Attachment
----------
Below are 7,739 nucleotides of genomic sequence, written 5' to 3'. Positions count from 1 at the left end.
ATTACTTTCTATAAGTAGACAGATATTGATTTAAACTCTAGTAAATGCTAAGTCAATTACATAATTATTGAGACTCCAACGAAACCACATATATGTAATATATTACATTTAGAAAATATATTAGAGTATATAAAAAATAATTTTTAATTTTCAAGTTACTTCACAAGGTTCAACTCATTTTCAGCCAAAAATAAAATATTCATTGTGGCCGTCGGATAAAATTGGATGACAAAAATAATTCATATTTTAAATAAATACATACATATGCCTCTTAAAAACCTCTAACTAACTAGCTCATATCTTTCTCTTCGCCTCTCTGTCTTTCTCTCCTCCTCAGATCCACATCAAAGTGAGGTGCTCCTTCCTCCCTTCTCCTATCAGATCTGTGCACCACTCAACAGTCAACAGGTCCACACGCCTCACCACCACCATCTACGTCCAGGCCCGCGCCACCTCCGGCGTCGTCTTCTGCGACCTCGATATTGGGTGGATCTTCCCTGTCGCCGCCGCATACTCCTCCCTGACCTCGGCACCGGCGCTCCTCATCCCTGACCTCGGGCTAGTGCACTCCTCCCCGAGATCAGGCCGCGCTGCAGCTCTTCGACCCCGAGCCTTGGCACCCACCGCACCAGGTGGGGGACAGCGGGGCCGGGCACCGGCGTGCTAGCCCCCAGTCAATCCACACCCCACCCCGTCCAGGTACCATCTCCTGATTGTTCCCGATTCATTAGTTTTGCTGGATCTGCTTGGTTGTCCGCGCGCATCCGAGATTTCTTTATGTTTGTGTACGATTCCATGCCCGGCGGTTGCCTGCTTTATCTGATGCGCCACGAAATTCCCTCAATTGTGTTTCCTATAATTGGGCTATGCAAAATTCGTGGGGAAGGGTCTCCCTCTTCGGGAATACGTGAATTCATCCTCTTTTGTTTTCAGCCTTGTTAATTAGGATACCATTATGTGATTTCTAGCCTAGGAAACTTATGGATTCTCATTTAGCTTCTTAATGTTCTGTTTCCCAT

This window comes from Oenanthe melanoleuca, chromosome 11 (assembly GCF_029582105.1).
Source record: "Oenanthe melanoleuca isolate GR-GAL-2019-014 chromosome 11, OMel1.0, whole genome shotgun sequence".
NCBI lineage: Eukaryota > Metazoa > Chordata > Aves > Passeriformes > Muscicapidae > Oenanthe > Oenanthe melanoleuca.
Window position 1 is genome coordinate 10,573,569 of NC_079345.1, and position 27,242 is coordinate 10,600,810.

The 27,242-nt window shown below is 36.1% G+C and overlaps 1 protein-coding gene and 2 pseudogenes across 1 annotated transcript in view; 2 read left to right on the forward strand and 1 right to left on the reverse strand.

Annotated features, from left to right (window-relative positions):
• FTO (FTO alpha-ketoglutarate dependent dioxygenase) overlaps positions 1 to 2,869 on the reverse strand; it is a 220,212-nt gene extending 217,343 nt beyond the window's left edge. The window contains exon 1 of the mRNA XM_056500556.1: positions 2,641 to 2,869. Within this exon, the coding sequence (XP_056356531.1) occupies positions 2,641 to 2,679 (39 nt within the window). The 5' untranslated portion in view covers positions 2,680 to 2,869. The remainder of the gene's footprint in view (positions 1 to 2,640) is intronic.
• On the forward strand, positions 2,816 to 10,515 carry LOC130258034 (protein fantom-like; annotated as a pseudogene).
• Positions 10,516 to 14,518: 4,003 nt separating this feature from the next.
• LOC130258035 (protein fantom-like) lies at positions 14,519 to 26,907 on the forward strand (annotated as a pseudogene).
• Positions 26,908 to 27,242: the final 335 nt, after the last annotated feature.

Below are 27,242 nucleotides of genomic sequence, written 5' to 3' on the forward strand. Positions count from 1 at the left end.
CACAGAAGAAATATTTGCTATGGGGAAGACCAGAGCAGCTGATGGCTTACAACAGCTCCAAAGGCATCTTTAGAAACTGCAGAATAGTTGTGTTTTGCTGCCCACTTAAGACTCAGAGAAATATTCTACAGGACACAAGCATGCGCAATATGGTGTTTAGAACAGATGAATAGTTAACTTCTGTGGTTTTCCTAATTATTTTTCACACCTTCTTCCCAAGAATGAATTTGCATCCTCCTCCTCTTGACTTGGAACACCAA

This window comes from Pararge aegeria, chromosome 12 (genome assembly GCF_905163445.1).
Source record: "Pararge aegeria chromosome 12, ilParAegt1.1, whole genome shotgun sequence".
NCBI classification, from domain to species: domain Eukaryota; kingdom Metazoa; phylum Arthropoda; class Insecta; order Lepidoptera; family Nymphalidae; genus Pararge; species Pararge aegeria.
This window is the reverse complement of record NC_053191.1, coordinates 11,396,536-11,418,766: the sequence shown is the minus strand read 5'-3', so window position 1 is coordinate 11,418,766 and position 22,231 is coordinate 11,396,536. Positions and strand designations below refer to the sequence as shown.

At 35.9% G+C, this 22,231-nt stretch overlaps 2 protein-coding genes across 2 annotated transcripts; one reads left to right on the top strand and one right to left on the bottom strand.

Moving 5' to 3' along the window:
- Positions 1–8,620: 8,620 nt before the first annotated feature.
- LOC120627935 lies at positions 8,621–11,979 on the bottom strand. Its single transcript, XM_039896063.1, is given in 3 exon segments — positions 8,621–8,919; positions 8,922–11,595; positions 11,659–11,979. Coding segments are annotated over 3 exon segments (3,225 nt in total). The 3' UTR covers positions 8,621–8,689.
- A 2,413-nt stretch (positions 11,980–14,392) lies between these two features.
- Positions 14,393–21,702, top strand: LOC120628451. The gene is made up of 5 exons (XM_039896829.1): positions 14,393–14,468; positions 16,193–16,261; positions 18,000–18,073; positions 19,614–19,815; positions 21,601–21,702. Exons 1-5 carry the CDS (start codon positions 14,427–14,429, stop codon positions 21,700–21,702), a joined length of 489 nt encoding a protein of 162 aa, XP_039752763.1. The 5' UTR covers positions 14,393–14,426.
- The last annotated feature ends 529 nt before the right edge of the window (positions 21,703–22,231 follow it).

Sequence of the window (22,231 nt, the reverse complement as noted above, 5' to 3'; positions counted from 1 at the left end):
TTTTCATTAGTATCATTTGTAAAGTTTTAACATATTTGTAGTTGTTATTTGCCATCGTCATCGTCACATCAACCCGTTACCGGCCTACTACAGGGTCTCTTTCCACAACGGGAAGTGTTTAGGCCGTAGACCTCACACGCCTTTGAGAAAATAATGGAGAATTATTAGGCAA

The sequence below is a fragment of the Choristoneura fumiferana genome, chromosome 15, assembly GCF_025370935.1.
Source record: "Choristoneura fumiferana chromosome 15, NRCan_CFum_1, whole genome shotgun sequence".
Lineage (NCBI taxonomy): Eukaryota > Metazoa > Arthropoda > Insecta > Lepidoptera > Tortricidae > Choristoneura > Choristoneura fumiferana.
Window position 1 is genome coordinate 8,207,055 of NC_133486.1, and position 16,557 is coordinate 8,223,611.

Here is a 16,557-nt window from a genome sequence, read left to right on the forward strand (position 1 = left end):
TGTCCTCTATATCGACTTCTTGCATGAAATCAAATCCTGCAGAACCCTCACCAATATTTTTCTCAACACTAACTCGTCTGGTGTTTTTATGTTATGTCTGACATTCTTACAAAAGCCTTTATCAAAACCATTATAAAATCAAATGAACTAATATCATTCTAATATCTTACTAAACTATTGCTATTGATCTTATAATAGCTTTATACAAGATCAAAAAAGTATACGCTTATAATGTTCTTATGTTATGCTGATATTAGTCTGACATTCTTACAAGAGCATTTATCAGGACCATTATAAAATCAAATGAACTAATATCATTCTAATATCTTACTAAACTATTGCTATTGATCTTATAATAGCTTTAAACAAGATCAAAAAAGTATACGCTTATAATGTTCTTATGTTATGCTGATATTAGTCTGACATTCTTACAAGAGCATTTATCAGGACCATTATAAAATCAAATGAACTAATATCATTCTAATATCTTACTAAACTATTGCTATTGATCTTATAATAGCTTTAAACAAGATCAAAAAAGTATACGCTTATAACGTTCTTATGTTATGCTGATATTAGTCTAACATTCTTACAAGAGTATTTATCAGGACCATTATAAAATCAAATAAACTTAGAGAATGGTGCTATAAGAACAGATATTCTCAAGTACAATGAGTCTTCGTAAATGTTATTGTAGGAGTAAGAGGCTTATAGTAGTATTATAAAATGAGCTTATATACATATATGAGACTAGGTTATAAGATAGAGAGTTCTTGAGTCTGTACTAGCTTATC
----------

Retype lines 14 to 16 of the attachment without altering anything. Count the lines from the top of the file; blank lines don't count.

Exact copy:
Below are 27,242 nucleotides of genomic sequence, written 5' to 3' on the forward strand. Positions count from 1 at the left end.
CACAGAAGAAATATTTGCTATGGGGAAGACCAGAGCAGCTGATGGCTTACAACAGCTCCAAAGGCATCTTTAGAAACTGCAGAATAGTTGTGTTTTGCTGCCCACTTAAGACTCAGAGAAATATTCTACAGGACACAAGCATGCGCAATATGGTGTTTAGAACAGATGAATAGTTAACTTCTGTGGTTTTCCTAATTATTTTTCACACCTTCTTCCCAAGAATGAATTTGCATCCTCCTCCTCTTGACTTGGAACACCAA

This window comes from Pararge aegeria, chromosome 12 (genome assembly GCF_905163445.1).